DOHA (Reuters) - Noah Lyles was talking more like a labor organizer than the next Usain Bolt following his 200 meters win at the world championships, the American sprinter hinting he might be as likely to lead an athletes’ union as be the face of the sport.
“I would love that (to lead an athletes’ union), I think about that constantly,” Lyles told Reuters. “I talk to a lot of people about that.
“It’s very hard to start now since I’m just trying to build my career but it is always in the back of my head.
“I have ideas.”
Unable to break free of its doping past and no obvious candidate to fill the void left by the retirement of charismatic Jamaican Usain Bolt, athletics is sorely in need of ideas and fresh thinking if it is to remain relevant.
Unionising is not a revolutionary concept. It pops up into the discussion at almost every world championships or Olympic Games.
However, the International Association of Athletics Federations (IAAF) with help from the sportswear giants like Nike and Adidas, who bankroll many areas of the sport, have managed to maintain the status quo.
As for the athletes, almost everyone agrees organizing is a great idea but no one quite seems to know how to get it done.
Track and field athletes are not alone in their hopes of earning liveable wages and gaining a bigger say in how their sport works.
In North America some of the world’s best women’s ice hockey players have unionized (Professional Women’s Hockey Players’ Association) and are effectively on strike pledging not to join any professional league until an economically viable option emerges.
The U.S. women’s soccer team has filed a lawsuit against the United States Soccer Federation alleging they are consistently paid less than their male counterparts. California last week signed a bill that cleared the way for college athletes to profit from brand sponsorships and endorsement deals.
With sponsorship deals, appearance money and other income spinning ventures, including rapping and modeling, the 22-year-old Lyles will not have to wonder where his next meal and rent cheque is coming from.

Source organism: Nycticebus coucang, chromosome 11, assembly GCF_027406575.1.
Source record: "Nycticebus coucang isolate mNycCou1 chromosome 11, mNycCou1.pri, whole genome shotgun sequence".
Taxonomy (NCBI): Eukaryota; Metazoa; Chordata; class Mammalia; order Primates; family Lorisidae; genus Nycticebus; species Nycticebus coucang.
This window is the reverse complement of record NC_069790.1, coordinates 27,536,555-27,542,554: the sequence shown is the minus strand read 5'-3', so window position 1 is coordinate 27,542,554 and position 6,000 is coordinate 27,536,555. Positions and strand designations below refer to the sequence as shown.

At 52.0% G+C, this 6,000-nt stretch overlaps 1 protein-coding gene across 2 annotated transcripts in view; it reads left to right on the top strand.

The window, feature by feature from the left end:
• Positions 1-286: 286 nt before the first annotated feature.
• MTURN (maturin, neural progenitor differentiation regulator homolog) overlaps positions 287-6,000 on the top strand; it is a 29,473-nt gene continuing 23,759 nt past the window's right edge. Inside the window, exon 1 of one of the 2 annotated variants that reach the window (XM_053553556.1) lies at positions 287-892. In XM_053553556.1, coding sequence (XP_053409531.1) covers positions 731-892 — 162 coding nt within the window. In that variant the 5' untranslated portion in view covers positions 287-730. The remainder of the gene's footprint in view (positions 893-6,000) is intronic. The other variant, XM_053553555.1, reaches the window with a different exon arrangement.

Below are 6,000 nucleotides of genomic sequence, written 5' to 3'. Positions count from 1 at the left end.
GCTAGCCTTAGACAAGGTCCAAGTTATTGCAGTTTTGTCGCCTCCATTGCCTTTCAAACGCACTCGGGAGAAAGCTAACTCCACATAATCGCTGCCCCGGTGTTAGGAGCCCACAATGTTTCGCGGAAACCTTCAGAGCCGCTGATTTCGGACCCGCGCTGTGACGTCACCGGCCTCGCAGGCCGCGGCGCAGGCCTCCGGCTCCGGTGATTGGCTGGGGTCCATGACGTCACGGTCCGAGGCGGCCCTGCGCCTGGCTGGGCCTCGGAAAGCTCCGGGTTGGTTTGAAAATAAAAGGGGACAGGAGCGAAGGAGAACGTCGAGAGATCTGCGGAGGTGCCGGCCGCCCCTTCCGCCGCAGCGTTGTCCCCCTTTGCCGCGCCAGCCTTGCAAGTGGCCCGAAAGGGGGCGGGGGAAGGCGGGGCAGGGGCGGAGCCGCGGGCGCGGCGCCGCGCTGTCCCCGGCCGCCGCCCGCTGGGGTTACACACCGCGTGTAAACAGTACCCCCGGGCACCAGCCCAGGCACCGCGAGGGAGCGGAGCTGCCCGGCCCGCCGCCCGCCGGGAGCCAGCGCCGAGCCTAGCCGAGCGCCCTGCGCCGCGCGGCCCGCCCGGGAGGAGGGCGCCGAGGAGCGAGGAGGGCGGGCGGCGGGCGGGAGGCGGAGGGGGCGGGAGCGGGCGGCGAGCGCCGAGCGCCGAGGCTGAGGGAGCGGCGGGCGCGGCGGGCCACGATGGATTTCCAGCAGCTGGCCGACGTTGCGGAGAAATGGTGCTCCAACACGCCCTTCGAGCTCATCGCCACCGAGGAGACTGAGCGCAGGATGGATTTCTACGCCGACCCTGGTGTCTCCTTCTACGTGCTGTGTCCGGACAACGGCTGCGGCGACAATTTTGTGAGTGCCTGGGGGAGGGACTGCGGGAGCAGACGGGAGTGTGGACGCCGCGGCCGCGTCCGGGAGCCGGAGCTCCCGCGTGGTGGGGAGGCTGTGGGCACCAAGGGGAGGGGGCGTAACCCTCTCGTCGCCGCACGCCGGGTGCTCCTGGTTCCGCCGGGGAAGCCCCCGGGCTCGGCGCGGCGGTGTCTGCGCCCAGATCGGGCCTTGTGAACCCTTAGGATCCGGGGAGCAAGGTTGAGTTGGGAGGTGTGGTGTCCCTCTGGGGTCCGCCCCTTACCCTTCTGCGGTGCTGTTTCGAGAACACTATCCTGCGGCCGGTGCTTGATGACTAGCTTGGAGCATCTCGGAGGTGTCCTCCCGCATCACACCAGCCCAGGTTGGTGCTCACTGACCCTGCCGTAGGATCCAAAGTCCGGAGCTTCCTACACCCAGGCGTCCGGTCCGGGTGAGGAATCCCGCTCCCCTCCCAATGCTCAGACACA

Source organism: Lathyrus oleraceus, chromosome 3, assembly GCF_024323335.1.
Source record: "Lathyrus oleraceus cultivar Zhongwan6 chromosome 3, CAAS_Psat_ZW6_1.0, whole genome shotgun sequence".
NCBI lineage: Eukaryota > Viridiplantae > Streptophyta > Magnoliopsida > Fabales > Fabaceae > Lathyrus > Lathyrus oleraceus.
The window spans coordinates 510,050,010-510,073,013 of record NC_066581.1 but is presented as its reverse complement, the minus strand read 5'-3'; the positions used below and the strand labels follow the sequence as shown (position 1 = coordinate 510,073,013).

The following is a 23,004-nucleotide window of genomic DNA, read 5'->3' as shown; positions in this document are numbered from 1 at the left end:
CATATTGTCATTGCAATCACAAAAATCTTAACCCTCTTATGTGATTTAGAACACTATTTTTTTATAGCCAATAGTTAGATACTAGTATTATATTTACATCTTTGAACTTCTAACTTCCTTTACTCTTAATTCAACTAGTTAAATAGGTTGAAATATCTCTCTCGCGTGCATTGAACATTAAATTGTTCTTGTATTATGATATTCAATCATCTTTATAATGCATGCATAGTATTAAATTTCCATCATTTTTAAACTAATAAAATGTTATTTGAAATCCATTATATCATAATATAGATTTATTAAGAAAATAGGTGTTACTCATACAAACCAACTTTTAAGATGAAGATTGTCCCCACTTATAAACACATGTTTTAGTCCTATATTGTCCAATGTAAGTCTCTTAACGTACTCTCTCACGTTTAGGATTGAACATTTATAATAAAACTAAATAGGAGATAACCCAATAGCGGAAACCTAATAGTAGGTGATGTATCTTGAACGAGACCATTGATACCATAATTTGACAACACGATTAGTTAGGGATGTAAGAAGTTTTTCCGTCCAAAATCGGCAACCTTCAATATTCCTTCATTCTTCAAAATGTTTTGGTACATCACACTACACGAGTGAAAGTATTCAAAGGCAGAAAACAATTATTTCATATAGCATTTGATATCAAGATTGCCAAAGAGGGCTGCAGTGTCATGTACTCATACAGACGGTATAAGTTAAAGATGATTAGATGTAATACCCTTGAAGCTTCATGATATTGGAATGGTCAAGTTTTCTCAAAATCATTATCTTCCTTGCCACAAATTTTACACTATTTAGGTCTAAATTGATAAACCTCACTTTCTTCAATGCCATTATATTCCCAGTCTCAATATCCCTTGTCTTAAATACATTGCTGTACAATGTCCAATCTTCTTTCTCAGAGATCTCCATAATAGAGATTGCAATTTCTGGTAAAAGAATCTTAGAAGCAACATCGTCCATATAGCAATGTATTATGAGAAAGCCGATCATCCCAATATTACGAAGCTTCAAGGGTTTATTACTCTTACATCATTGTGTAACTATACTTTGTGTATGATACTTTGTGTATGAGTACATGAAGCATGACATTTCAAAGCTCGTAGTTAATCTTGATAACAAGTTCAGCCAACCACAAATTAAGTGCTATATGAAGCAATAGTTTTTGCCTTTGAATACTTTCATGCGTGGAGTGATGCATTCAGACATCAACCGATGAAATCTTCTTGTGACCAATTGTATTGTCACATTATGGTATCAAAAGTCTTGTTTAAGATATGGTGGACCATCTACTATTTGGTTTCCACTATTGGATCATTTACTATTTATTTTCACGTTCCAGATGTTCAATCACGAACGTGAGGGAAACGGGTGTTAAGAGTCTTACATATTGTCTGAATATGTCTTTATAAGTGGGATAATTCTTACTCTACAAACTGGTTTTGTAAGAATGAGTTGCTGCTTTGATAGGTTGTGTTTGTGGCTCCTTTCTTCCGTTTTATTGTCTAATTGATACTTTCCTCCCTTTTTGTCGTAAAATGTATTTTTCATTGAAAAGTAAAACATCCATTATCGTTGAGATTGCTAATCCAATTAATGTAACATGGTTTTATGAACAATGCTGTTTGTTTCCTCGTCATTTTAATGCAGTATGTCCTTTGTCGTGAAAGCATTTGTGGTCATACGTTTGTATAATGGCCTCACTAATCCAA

But for many of his fellow athletes competing in Doha, like Norwegian discus thrower Ola Stunes Isene who moved back to his parents’ home because he could not make a living from the sport, the situation is much more challenging.
“I would definitely favor having more than one sponsor, not necessarily Nike,” Jamaican 100 meters champion Shelly-Ann Fraser-Pryce told Reuters. “I believe the athletes should be paid more.
“The IAAF definitely makes a lot of money from these games and there are a lot of athletes that are here and not everybody goes away with something so I think we can do more to benefit the athletes.”
The main source of income for many is the Diamond League, a series of 14 meetings with stops around the globe.
Winners of Diamond League events receive $10,000, down to $1,000 for the eighth-place finishers.
Gold medal winners in Doha will pocket $60,000, silver $30,000 and bronze $10,000. Eighth place finishers walk away with $4,000.
In contrast, just for stepping on the court for the opening round of the U.S. Open tennis players were guaranteed $58,000.
Track and field athletes have long sought to benefit from additional sponsorship opportunities that big events like world championships and Olympics can provide.
The IAAF council voted to permit national teams to display the logo of a national sponsor on their kit at the Doha world championships. But only 13 of more than 200 IAAF member federations have taken advantage of the opportunity.
Athletes are still prevented from negotiating their own sponsorships with many restricted by IAAF rules and contracts they sign with sportswear companies.
“Now shoe company brands bring in a lot of money but Microsoft, Apple, Coca Cola those some big hitters,” said Lyles. “Verizon, what if Verizon wanted to sponsor you.
“What if Verizon said, “we want to be known as the fastest internet company and we want the fastest person to represent us.
“We are going to give you the suit, shoes, get it plastered on what you are wearing already that would be great.”